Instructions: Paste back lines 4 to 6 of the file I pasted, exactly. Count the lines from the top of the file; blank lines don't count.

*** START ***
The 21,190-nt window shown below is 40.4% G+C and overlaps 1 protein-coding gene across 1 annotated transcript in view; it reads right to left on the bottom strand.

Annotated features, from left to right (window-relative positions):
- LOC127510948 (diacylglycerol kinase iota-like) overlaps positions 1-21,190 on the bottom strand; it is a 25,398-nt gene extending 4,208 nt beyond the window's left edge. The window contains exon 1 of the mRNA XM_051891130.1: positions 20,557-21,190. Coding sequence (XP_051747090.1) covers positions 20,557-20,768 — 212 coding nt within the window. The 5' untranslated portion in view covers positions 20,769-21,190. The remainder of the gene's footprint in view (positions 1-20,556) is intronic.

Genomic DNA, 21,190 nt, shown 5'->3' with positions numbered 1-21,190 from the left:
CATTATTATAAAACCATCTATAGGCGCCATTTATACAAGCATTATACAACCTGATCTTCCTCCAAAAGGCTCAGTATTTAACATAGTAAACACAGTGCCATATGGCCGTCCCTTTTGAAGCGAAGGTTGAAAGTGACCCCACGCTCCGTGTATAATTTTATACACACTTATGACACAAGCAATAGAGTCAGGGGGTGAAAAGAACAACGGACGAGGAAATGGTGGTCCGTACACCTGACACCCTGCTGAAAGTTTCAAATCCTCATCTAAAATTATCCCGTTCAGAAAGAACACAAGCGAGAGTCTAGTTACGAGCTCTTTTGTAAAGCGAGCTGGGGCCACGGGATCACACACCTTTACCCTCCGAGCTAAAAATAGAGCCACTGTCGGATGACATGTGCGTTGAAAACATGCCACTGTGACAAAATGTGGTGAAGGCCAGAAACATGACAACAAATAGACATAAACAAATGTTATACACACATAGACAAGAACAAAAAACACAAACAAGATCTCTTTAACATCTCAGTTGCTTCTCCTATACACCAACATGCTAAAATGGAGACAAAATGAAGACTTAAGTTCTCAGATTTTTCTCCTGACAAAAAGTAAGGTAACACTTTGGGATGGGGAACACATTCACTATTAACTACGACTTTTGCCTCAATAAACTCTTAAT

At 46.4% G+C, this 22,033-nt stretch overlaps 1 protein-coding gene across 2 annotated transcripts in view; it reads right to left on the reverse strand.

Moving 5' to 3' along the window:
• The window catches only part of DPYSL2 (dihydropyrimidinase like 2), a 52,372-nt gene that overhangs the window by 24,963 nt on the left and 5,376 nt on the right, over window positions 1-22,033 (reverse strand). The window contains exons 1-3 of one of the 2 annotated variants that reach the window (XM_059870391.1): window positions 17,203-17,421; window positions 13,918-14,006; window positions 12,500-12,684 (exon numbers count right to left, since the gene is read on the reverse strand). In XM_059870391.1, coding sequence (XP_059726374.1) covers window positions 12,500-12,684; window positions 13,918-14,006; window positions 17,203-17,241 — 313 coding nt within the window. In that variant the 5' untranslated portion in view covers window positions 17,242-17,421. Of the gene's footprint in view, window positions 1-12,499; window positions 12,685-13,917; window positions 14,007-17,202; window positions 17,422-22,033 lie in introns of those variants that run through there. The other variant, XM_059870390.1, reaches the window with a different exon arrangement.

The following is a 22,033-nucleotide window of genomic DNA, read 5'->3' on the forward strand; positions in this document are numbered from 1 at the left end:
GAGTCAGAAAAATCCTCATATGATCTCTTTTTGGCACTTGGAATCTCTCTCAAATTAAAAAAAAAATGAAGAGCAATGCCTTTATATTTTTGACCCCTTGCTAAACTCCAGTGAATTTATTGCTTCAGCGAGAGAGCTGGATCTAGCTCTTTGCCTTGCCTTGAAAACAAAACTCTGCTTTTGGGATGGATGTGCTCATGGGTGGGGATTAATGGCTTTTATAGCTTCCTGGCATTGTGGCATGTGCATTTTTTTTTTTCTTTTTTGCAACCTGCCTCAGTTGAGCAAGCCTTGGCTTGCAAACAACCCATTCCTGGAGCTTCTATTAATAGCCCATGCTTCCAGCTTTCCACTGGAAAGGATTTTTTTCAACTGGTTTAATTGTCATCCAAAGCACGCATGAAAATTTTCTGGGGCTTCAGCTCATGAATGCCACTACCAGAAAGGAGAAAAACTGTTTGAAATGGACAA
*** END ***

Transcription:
Genomic DNA, 21,190 nt, shown 5'->3' with positions numbered 1-21,190 from the left:
CATTATTATAAAACCATCTATAGGCGCCATTTATACAAGCATTATACAACCTGATCTTCCTCCAAAAGGCTCAGTATTTAACATAGTAAACACAGTGCCATATGGCCGTCCCTTTTGAAGCGAAGGTTGAAAGTGACCCCACGCTCCGTGTATAATTTTATACACACTTATGACACAAGCAATAGAGTCAGGGGGTGAAAAGAACAACGGACGAGGAAATGGTGGTCCGTACACCTGACACCCTGCTGAAAGTTTCAAATCCTCATCTAAAATTATCCCGTTCAGAAAGAACACAAGCGAGAGTCTAGTTACGAGCTCTTTTGTAAAGCGAGCTGGGGCCACGGGATCACACACCTTTACCCTCCGAGCTAAAAATAGAGCCACTGTCGGATGACATGTGCGTTGAAAACATGCCACTGTGACAAAATGTGGTGAAGGCCAGAAACATGACAACAAATAGACATAAACAAATGTTATACACACATAGACAAGAACAAAAAACACAAACAAGATCTCTTTAACATCTCAGTTGCTTCTCCTATACACCAACATGCTAAAATGGAGACAAAATGAAGACTTAAGTTCTCAGATTTTTCTCCTGACAAAAAGTAAGGTAACACTTTGGGATGGGGAACACATTCACTATTAACTACGACTTTTGCCTCAATAAACTCTTAAT

At 46.4% G+C, this 22,033-nt stretch overlaps 1 protein-coding gene across 2 annotated transcripts in view; it reads right to left on the reverse strand.